Public Administration Minister Marlene McDonald was gleeful as early as 1.39 pm yesterday.
“Rest and Reflection?! My ministry had 98 per cent turnout! People put country first, yes. Nobody hold a gun to their head!” McDonald crowed.
Unions may disagree. But that’s familiar for the Rowley administration. Labour’s latest disagreement has made the Government’s lowest point—Petrotrin’s refinery closure decision—the official marker of its third term.
Prime Minister Dr Keith Rowley, leading the charge in the matter, has taken a mid-term gamble testing a public already coping with an austerity-themed term. The economy may be stable, though sluggish and certain payments made, avenues pursued and public sector jobs retained. Whatever the fallout, Petrotrin’s issue, will—like all these—factor into PNM’s ongoing election-planning exercise.
After the first two years of blaming the PP administration and oil prices for T&T’s woes, Petrotrin’s problem has now been promoted as the third year threat to progress.
Statements, including by Planning Minister Camille Robinson-Regis, on the length of time the decision was looming (“many, many years”) confirm previous PNM administrations are as much to blame for it as anyone else.
Amid rumbling on the issue—in the week of Government’s third anniversary, Rowley increased outreach from “ground” meeting – in Marabella’s Petrotrin turf—to energy sector high levels.
After last Sunday’s blaming of OWTU for rapport failure on the refinery issue, Government sought to manage unions’ push dexterously – especially considering yesterday’s Rest and Reflection exercise.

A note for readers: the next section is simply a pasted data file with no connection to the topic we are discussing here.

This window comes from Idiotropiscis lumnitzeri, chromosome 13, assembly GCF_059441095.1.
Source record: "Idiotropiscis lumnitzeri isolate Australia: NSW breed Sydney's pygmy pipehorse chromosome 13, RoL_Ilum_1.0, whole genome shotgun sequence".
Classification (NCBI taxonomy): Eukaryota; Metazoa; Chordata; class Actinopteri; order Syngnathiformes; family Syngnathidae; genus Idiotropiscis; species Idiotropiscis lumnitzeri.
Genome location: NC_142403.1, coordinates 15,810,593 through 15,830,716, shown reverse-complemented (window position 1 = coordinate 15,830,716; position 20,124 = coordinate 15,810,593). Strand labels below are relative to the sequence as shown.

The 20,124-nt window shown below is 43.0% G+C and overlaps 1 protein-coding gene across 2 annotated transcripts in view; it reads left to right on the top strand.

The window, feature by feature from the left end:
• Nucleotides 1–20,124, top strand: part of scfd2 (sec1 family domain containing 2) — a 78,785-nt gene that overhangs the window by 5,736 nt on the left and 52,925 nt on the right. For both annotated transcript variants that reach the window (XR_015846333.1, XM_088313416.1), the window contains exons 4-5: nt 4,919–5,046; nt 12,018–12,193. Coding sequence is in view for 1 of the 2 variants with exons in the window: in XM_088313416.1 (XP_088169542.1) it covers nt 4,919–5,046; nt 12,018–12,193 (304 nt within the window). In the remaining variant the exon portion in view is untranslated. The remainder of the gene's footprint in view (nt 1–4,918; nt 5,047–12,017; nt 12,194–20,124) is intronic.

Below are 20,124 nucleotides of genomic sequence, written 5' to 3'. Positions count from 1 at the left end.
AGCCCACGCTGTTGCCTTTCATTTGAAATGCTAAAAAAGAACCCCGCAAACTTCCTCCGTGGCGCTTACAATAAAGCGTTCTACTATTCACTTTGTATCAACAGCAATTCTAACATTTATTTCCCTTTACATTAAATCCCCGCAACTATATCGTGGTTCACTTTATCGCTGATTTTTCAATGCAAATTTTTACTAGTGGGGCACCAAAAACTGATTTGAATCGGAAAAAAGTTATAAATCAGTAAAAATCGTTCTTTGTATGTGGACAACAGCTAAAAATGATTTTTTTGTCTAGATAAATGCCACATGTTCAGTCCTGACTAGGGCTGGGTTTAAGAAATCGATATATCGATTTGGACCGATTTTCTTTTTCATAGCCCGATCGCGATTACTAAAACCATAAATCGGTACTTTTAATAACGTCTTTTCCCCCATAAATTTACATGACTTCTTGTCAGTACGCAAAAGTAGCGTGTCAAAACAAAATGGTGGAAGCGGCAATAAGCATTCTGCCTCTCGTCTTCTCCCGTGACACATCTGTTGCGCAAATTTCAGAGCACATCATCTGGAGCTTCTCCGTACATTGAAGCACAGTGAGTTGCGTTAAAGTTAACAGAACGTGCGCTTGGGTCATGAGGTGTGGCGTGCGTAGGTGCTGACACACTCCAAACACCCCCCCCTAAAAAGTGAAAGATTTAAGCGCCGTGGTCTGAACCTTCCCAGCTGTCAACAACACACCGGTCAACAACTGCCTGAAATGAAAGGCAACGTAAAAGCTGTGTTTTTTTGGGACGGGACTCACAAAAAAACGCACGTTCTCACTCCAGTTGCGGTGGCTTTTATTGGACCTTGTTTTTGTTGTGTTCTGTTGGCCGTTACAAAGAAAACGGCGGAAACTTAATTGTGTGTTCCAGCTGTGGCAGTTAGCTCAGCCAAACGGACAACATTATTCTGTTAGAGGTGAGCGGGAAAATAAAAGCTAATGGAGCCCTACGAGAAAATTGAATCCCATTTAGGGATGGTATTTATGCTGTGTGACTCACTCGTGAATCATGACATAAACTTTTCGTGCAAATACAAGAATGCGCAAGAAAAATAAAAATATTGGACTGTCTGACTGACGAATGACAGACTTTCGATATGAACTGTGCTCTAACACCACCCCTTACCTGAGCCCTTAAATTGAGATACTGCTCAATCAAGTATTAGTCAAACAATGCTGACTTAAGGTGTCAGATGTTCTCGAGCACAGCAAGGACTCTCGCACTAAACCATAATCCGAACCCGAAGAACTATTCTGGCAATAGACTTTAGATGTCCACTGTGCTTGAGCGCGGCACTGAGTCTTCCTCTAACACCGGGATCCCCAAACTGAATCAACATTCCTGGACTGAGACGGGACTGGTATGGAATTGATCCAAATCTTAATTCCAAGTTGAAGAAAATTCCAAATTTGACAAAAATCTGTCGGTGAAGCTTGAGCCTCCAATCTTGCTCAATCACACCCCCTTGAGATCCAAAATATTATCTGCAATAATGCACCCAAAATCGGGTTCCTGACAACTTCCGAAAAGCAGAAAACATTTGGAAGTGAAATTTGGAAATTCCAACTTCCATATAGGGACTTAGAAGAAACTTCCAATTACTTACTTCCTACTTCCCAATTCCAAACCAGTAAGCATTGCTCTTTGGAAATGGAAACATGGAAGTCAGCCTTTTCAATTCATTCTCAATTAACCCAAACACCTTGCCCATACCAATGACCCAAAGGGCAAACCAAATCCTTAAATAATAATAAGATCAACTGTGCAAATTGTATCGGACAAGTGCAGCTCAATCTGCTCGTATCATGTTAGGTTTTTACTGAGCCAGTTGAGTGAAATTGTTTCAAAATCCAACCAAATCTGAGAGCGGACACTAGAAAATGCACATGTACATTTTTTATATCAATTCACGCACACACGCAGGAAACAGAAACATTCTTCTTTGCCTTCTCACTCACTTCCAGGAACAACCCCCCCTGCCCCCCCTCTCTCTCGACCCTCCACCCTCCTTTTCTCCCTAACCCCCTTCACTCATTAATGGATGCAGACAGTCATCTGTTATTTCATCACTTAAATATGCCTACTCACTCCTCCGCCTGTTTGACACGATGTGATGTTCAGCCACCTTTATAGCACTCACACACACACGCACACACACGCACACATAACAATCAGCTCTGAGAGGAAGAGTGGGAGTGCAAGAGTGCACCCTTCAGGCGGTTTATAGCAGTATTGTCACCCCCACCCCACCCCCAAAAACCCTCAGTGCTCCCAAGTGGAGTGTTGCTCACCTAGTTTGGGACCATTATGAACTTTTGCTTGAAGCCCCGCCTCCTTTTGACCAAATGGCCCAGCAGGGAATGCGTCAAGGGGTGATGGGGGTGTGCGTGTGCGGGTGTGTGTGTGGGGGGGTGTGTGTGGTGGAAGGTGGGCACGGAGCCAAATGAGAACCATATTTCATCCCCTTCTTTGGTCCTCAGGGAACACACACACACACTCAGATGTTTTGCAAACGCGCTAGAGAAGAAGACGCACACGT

Thursday’s meeting with labour saved Government face from accusations of not being open. But the administration stood ground on the closure decision since—apart from continuing Petrotrin losses—caving would have injured the bravery image Government has carefully cultivated on this particular task.
Government also pushed to be seen as empathising (with workers) and magnanimous (on separation packages). Rowley had acknowledged the task with “sadness and resolve…such is my lot” he’d sighed last Sunday.
How much PNM stocks gain from the move may be weighed in how separation matters are handled, length of unemployment post-closure and how soon restructured Petrotrin’s successful.
Government’s assured that Budgets 2019 and 2020—election packages—contain measures for “San Fernando and environs” to cushion the blow. Obviously geared for PNM’s Sando West and East constituencies, crucial in polls. Promise of jobs also comes with the drydocking facility agreement—in PNM’s La Brea seat.
Robinson-Regis stressed closure had to be done now. It remains to unfold whether time plus “the best” separation packages, concessions and the fact that North T&T is divorced from the Southern culture of Petrotrin, will erase what she admitted was a “bitter pill”. Though she deemed it the “best medicine”, it may be swallowed by more than just Marabella.
Her acknowledgement of the decision’s “far-reaching” implications and Rowley’s declaration of not being “in love with office” confirms recognition that the task has deepened Government’s political challenges.
Some PNMItes, worried about a “one-term Government” are monitoring members’ feelings on other issues. Campaigning for PNM’s upcoming executive elections will reveal concerns. More than half of Rowley’s 16-member slate—key posts from chairman down—is being challenged by some former frontliners. He starts campaigning in Arima tonight.
How much the Opposition depends on the Petrotrin issue for “default” support, as opposed to undertaking necessary internal and external strengthening, remains ahead. As an alternative, Opposition leader Kamla Persad-Bissessar’s leadership will come under heightened scrutiny as Rowley’s. Each side will be seen as strong if the other’s weak.
Regardless of messages sent—or stifled—in yesterday’s R&R, the opportunity to “speak” arrives in 24 months. What may arise for the PNM in its current mid-way position—how swing votes will lean— and what might rise for the Persad-Bissessar Opposition awaits.